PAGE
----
Drug use is widespread in schools, says survey

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The Independent Online

Drug abuse is widespread at British secondary schools, according to a survey of more than 1,000 teenage girls. Seventy-one per cent told a poll by CosmoGirl that cannabis was regularly used at their schools, despite a wealth of anti-drug messages from the Government.

Drug abuse is widespread at British secondary schools, according to a survey of more than 1,000 teenage girls. Seventy-one per cent told a poll by CosmoGirl that cannabis was regularly used at their schools, despite a wealth of anti-drug messages from the Government.

The poll shows that a third of its readers smoke, says the magazine, while more than half drink, most of them illegally - results which will dismay ministers whose recently published White Paper on health attempts to cut down consumption of both tobacco and alcohol.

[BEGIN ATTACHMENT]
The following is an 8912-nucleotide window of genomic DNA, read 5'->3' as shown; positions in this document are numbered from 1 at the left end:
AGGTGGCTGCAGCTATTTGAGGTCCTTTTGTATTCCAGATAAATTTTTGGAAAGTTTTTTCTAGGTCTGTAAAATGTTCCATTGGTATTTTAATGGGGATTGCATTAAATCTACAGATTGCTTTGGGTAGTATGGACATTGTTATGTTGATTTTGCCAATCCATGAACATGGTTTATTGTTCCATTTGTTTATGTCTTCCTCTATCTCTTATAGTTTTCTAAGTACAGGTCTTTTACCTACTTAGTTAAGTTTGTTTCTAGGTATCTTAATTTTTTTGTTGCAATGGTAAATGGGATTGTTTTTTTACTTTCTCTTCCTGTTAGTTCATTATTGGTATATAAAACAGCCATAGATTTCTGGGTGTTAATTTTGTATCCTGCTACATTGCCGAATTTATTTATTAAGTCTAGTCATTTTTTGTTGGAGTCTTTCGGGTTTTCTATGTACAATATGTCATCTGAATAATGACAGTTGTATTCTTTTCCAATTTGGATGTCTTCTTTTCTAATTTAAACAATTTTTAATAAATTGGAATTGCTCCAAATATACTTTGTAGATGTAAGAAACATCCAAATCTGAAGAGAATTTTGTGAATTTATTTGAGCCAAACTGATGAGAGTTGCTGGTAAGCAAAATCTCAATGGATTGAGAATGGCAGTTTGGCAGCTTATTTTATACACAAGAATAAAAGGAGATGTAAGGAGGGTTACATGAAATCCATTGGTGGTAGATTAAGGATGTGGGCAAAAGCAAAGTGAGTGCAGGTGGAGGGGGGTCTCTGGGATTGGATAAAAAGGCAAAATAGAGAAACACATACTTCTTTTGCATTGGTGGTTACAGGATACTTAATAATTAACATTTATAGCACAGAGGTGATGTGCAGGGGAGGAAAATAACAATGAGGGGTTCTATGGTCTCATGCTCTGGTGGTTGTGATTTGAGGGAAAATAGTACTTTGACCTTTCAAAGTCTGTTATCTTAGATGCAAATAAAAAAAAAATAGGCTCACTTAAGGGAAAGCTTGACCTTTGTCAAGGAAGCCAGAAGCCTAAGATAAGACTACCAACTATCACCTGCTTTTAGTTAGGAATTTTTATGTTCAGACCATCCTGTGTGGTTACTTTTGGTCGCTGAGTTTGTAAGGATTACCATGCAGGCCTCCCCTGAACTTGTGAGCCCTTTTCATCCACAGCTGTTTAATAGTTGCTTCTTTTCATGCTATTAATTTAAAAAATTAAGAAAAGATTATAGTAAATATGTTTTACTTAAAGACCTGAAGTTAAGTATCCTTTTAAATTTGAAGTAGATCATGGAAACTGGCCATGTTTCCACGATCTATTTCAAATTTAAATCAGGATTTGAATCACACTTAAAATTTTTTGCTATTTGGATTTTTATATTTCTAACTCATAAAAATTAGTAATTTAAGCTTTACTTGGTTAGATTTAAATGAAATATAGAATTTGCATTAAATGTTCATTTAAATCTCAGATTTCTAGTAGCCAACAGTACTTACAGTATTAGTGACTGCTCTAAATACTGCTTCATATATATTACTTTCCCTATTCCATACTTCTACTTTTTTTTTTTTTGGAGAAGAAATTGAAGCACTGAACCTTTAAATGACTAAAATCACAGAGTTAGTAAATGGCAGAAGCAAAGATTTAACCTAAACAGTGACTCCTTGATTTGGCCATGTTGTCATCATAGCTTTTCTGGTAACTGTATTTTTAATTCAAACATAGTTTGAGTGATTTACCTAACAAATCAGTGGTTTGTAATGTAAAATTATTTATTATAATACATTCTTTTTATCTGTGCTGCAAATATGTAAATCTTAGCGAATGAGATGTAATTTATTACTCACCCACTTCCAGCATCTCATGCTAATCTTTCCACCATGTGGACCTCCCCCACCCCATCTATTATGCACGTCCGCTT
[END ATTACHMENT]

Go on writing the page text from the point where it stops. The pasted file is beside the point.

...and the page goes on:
The teenagers did, though, support the proposal for a ban on smoking in public places. They also backed the idea of random drug testing in school - a process which remains illegal in state-funded schools, but already takes place in the private sector.

Forty-nine per cent of the readers had never smoked and 83 per cent say they have never taken drugs. But nearly one in 10 teenagers smoke every day while a further 26 per cent do so occasionally, and 41 per cent take drugs - mostly cannabis.

There was no lack of knowledge, with 70 per cent fully acknowledging the risks of substance abuse.

The editor of CosmoGirl, Miranda Eason, said: "This survey shows that teenagers are highly aware of the dangers of drugs but there is still a worrying number exposing themselves to these damaging substances because they are surrounded by temptation and filled with teenage curiosity."

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